• 0 avatar
      bd2

      On the basis of that argument, Kia should have overtaken Hyundai back in 2007-8, during the height of the Great Recession.

      And if you hadn’t noticed, Kias aren’t exactly cheap these days and the SX-L trim is nicer and higher priced than what Hyundai or Toyota offer in their equivalent models.

      • 0 avatar
        28-Cars-Later

        Credit markets were frozen in the period, not to mention in 2008/9 there was still more legitimate subprime competition (Chrysler 200/Caliber/Avenger, Mitsubishi’s larger lineup, and Suzuki). Fast forward to now, Suzuki is gone, Mitsu doesn’t have a full lineup, and those three subprime Chrysler products are gone (not to say FCA isn’t still into subprime just pointing it out).

        KIA seems to have figured out it can rebadge Hyundai models at a higher MSRP than Hyundai. The question is though, who is shopping KIA, people who can afford the sky high pricing or people who like the style/product and have a pulse? I don’t know for sure because I don’t have the data, but for years Hyundai and KIA were popular with subprime. If there was data to show KIA was not a fair amount into subprime I would be impressed.

        • 0 avatar
          bd2

          While the credit markets were frozen, Hyundai and Kia still had their respective credit arms, so if “cheap” was the selling point, then Kia would have seen a major growth spurt then.

          But Kia didn’t see a major growth spurt in sales until this outgoing gen of models (the 1st to be replaced being the Sorento; one could argue that the new Sedona is the last of the outgoing gen of models or the 1st of the new gen) – which got a significant price-hike.

          Sales of the Sorento leapt from 24.5k in 2009 to 109k in 2010 when the 2G Sorento was launched.

          Sales of the Optima leapt from 27.4k in 2010 to 84.5k in 2011 and then 152k in 2012 (as supply increased with US production of the Optima).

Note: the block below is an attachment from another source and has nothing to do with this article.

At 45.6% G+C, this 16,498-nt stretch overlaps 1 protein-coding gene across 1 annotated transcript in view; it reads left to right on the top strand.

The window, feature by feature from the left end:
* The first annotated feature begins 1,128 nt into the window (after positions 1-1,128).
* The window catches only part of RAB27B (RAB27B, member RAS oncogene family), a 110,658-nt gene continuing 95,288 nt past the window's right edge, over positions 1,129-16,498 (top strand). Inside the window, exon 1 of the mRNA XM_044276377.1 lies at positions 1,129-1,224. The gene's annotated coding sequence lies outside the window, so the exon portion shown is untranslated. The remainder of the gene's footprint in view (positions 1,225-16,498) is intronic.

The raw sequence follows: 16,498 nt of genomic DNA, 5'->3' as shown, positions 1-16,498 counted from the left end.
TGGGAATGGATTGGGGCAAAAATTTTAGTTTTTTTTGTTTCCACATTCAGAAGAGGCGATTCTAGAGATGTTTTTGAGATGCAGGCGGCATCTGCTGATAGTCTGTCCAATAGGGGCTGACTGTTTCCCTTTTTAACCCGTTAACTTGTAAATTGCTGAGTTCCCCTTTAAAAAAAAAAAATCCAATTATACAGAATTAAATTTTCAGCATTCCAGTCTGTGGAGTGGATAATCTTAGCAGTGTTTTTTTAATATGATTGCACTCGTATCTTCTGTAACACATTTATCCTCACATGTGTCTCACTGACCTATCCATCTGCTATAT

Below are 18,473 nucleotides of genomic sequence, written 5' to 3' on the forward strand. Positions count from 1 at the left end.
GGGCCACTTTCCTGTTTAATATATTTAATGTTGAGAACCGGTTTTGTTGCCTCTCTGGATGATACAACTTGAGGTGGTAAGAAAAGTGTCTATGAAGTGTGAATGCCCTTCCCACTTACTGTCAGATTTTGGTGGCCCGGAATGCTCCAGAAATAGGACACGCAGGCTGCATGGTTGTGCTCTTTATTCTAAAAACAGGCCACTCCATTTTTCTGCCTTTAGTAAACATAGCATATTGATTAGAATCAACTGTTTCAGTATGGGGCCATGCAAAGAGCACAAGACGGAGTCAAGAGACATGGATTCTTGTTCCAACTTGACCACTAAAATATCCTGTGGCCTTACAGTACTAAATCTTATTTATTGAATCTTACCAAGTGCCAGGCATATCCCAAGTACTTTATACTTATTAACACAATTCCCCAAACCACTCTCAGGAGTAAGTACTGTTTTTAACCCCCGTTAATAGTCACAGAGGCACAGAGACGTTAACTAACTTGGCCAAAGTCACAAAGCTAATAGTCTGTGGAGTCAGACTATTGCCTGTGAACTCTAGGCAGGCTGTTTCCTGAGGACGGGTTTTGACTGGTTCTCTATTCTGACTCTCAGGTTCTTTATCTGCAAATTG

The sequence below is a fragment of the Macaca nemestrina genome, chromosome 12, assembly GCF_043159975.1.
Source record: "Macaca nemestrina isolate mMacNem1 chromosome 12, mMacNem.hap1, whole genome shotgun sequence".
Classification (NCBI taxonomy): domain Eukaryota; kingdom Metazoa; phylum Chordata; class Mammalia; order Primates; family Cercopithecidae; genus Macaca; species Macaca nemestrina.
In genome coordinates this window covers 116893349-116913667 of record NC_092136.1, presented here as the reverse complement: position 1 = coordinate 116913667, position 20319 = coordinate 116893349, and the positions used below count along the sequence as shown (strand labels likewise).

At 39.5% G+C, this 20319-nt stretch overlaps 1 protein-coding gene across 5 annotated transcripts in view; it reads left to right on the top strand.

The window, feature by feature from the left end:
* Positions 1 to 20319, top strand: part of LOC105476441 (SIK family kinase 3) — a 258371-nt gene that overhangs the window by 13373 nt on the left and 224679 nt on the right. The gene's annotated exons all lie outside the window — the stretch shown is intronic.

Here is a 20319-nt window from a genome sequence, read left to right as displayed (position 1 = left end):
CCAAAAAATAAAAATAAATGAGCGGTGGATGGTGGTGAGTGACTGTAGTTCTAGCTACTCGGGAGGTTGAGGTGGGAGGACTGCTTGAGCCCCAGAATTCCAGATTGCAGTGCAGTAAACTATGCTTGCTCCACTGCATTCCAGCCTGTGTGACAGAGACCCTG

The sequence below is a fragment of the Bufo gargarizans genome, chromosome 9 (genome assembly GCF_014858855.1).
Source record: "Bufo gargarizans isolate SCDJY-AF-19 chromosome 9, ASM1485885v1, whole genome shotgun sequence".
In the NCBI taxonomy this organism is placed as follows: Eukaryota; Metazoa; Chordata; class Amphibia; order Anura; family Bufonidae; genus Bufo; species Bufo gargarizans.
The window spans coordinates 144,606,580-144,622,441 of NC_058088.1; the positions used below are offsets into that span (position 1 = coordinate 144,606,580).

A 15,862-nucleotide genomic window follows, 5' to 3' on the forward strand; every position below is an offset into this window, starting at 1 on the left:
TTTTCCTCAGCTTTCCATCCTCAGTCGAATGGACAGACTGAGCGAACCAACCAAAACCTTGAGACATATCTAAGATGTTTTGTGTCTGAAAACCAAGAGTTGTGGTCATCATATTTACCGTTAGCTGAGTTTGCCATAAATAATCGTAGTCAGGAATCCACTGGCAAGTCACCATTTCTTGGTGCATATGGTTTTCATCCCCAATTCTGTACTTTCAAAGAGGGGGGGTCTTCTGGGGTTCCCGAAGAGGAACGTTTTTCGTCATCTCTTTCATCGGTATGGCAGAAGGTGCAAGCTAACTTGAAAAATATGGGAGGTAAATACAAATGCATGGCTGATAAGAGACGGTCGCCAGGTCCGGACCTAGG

This huge spike in sales was in spite of a significant spike in price for both models.

          Simply being “cheap” doesn’t sell when not seen as being competitive (hence why the earlier Kia models didn’t sell and the demise of Mitsu and Suzuki despite being even cheaper).

          These days, it’s hard to find a bad/not competitive model among the top 7-8 mainstream brands so buyers can be swayed by a great deal (which is why we had seen big fluctuations in sales of the Altima and an actual increase in the departing Pilot sales as Honda was discounting them heavily).

          2 of Kia’s top 3 selling models – the Optima and Sorento aren’t exactly cheap (like the Rio or Forte) and sales haven’t grown since 2011-12 due to capacity issues.

          Basically, the growth in sales for 2015 has pretty much come from the large increase in new Sedona sales (also not cheap).

          In addition, Kia added the SX-L trim on top of the SX trim because of customer demand – which is why the Optima not only has had an ATP higher than the Sonata (much less the Camry), but in certain months higher than the Accord.

          • 0 avatar
            28-Cars-Later

            I don’t fully understand high finance but to my limited understanding it was very difficult for anyone with good credit to secure a loan in this 08-09 period, let alone subprime.

            This list is from 2013 so maybe this has changed, but at the time 30% of the top ten models sold to subprime were KIAs

            Dodge Avenger
            Kia Forte
            Kia Optima
            Chrysler 200
            Dodge Journey
            Ford Focus
            Ram 1500
            Nissan Sentra
            Nissan Versa
            Kia Sorento